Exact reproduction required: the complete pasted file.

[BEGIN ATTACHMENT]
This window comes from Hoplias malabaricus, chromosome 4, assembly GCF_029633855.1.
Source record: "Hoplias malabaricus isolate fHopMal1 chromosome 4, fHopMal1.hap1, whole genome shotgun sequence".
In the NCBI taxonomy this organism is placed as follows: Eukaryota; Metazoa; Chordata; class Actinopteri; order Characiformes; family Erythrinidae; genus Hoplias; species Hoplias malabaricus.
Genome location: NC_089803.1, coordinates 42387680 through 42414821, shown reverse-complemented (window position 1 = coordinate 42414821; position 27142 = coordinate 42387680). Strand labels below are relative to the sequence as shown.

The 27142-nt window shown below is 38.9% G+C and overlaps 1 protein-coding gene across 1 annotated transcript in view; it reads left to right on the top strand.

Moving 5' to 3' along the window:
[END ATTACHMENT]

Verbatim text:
This window comes from Hoplias malabaricus, chromosome 4, assembly GCF_029633855.1.
Source record: "Hoplias malabaricus isolate fHopMal1 chromosome 4, fHopMal1.hap1, whole genome shotgun sequence".
In the NCBI taxonomy this organism is placed as follows: Eukaryota; Metazoa; Chordata; class Actinopteri; order Characiformes; family Erythrinidae; genus Hoplias; species Hoplias malabaricus.
Genome location: NC_089803.1, coordinates 42387680 through 42414821, shown reverse-complemented (window position 1 = coordinate 42414821; position 27142 = coordinate 42387680). Strand labels below are relative to the sequence as shown.

The 27142-nt window shown below is 38.9% G+C and overlaps 1 protein-coding gene across 1 annotated transcript in view; it reads left to right on the top strand.

Moving 5' to 3' along the window: